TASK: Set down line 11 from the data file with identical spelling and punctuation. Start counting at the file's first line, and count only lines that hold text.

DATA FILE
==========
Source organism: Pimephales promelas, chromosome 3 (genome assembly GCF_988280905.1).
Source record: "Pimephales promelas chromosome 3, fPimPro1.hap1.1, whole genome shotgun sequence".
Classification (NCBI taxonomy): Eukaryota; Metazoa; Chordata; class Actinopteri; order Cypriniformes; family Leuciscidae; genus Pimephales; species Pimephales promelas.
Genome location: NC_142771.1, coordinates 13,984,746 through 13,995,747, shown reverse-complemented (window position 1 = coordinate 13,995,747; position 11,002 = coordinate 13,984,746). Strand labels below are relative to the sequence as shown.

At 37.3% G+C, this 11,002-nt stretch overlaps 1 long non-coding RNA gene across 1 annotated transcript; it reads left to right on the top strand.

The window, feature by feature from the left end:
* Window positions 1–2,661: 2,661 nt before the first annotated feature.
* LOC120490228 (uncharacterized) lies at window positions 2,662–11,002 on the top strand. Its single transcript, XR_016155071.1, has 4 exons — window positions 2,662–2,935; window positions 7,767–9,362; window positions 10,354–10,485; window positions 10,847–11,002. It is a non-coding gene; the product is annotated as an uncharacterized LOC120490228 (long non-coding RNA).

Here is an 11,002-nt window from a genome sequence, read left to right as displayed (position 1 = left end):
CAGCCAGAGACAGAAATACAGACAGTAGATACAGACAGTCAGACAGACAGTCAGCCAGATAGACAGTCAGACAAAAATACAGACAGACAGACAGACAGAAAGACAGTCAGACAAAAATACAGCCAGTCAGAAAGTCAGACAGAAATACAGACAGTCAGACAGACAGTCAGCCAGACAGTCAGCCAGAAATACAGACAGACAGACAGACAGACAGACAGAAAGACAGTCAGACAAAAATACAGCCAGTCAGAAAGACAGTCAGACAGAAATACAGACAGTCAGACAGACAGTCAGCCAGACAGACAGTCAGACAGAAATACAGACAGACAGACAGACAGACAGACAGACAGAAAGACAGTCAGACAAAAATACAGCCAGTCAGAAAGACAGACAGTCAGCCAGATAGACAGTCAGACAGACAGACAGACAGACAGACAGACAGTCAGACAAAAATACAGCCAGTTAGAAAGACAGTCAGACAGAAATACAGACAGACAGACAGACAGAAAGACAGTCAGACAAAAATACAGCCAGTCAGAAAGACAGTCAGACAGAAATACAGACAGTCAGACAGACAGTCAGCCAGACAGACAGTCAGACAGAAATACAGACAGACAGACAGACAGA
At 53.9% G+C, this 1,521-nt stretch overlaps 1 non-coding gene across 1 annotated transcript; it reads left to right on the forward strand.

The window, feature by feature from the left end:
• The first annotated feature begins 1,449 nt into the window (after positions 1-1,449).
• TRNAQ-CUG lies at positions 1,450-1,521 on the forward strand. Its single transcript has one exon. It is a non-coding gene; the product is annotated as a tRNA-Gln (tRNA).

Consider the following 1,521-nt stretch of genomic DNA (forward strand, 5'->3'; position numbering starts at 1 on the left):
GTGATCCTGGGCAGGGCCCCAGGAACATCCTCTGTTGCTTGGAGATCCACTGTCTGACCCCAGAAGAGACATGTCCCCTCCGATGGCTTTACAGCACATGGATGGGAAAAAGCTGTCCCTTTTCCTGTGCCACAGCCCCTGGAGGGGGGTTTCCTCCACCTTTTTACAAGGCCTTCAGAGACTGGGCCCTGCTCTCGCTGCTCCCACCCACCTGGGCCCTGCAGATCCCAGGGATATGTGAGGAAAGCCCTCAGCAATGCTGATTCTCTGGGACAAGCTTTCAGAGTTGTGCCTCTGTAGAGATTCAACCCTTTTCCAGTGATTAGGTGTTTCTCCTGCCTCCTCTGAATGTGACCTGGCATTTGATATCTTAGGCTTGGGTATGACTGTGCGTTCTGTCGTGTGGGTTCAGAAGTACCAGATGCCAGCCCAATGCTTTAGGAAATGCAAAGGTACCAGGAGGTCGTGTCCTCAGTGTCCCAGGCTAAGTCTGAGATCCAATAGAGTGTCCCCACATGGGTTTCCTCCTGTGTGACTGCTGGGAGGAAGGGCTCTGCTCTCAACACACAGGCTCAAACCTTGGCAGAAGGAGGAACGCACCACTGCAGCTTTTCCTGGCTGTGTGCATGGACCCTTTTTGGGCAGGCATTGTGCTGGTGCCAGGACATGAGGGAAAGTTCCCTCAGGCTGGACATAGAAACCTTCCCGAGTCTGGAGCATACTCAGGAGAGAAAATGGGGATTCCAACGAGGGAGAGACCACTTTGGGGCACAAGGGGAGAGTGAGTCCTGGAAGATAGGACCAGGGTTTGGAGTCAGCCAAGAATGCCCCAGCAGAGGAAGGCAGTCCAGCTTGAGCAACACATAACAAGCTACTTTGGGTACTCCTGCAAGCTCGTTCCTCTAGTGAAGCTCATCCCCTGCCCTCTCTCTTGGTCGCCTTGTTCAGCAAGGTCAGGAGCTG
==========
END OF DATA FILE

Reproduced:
At 53.9% G+C, this 1,521-nt stretch overlaps 1 non-coding gene across 1 annotated transcript; it reads left to right on the forward strand.